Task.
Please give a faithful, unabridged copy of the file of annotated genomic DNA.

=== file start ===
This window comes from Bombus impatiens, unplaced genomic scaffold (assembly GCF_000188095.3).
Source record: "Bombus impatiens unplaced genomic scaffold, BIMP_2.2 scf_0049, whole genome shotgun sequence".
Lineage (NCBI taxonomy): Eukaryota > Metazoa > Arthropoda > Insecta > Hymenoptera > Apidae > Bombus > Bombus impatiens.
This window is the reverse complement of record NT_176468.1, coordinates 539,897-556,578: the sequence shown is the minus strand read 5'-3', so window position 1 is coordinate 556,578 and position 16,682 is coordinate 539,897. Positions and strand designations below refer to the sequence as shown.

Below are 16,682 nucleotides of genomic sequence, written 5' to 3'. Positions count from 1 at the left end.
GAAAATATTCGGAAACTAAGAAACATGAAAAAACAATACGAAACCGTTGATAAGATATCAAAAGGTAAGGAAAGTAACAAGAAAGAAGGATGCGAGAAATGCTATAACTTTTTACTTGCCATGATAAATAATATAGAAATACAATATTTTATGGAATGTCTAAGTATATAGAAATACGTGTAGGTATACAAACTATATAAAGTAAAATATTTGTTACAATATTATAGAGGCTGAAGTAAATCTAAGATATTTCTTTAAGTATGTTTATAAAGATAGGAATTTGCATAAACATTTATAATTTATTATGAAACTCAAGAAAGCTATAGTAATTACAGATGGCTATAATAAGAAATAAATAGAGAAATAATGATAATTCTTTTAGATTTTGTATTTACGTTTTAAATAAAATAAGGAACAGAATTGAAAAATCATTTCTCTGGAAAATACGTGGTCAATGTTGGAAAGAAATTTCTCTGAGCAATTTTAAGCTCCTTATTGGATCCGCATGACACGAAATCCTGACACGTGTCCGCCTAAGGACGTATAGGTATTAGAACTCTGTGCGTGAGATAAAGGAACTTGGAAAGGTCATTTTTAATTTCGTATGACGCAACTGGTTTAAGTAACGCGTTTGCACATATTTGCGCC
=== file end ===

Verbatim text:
This window comes from Bombus impatiens, unplaced genomic scaffold (assembly GCF_000188095.3).
Source record: "Bombus impatiens unplaced genomic scaffold, BIMP_2.2 scf_0049, whole genome shotgun sequence".
Lineage (NCBI taxonomy): Eukaryota > Metazoa > Arthropoda > Insecta > Hymenoptera > Apidae > Bombus > Bombus impatiens.
This window is the reverse complement of record NT_176468.1, coordinates 539,897-556,578: the sequence shown is the minus strand read 5'-3', so window position 1 is coordinate 556,578 and position 16,682 is coordinate 539,897. Positions and strand designations below refer to the sequence as shown.

Below are 16,682 nucleotides of genomic sequence, written 5' to 3'. Positions count from 1 at the left end.
GAAAATATTCGGAAACTAAGAAACATGAAAAAACAATACGAAACCGTTGATAAGATATCAAAAGGTAAGGAAAGTAACAAGAAAGAAGGATGCGAGAAATGCTATAACTTTTTACTTGCCATGATAAATAATATAGAAATACAATATTTTATGGAATGTCTAAGTATATAGAAATACGTGTAGGTATACAAACTATATAAAGTAAAATATTTGTTACAATATTATAGAGGCTGAAGTAAATCTAAGATATTTCTTTAAGTATGTTTATAAAGATAGGAATTTGCATAAACATTTATAATTTATTATGAAACTCAAGAAAGCTATAGTAATTACAGATGGCTATAATAAGAAATAAATAGAGAAATAATGATAATTCTTTTAGATTTTGTATTTACGTTTTAAATAAAATAAGGAACAGAATTGAAAAATCATTTCTCTGGAAAATACGTGGTCAATGTTGGAAAGAAATTTCTCTGAGCAATTTTAAGCTCCTTATTGGATCCGCATGACACGAAATCCTGACACGTGTCCGCCTAAGGACGTATAGGTATTAGAACTCTGTGCGTGAGATAAAGGAACTTGGAAAGGTCATTTTTAATTTCGTATGACGCAACTGGTTTAAGTAACGCGTTTGCACATATTTGCGCC